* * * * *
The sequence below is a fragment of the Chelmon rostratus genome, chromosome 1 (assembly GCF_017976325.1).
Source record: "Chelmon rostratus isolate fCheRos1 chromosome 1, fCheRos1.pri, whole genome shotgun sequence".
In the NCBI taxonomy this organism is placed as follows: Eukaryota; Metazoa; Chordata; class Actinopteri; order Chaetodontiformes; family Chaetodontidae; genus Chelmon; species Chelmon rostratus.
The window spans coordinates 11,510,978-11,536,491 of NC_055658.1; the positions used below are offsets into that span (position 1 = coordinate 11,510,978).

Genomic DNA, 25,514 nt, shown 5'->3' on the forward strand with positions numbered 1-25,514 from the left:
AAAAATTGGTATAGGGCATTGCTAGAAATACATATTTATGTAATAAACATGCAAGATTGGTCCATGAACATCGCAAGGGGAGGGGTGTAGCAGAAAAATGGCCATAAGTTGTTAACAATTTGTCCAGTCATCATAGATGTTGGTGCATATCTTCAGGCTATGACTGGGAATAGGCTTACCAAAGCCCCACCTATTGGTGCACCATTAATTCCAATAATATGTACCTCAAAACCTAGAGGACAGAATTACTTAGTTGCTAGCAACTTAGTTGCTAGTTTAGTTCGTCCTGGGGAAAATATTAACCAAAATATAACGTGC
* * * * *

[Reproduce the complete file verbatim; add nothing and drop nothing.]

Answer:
The sequence below is a fragment of the Chelmon rostratus genome, chromosome 1 (assembly GCF_017976325.1).
Source record: "Chelmon rostratus isolate fCheRos1 chromosome 1, fCheRos1.pri, whole genome shotgun sequence".
In the NCBI taxonomy this organism is placed as follows: Eukaryota; Metazoa; Chordata; class Actinopteri; order Chaetodontiformes; family Chaetodontidae; genus Chelmon; species Chelmon rostratus.
The window spans coordinates 11,510,978-11,536,491 of NC_055658.1; the positions used below are offsets into that span (position 1 = coordinate 11,510,978).

Genomic DNA, 25,514 nt, shown 5'->3' on the forward strand with positions numbered 1-25,514 from the left:
AAAAATTGGTATAGGGCATTGCTAGAAATACATATTTATGTAATAAACATGCAAGATTGGTCCATGAACATCGCAAGGGGAGGGGTGTAGCAGAAAAATGGCCATAAGTTGTTAACAATTTGTCCAGTCATCATAGATGTTGGTGCATATCTTCAGGCTATGACTGGGAATAGGCTTACCAAAGCCCCACCTATTGGTGCACCATTAATTCCAATAATATGTACCTCAAAACCTAGAGGACAGAATTACTTAGTTGCTAGCAACTTAGTTGCTAGTTTAGTTCGTCCTGGGGAAAATATTAACCAAAATATAACGTGC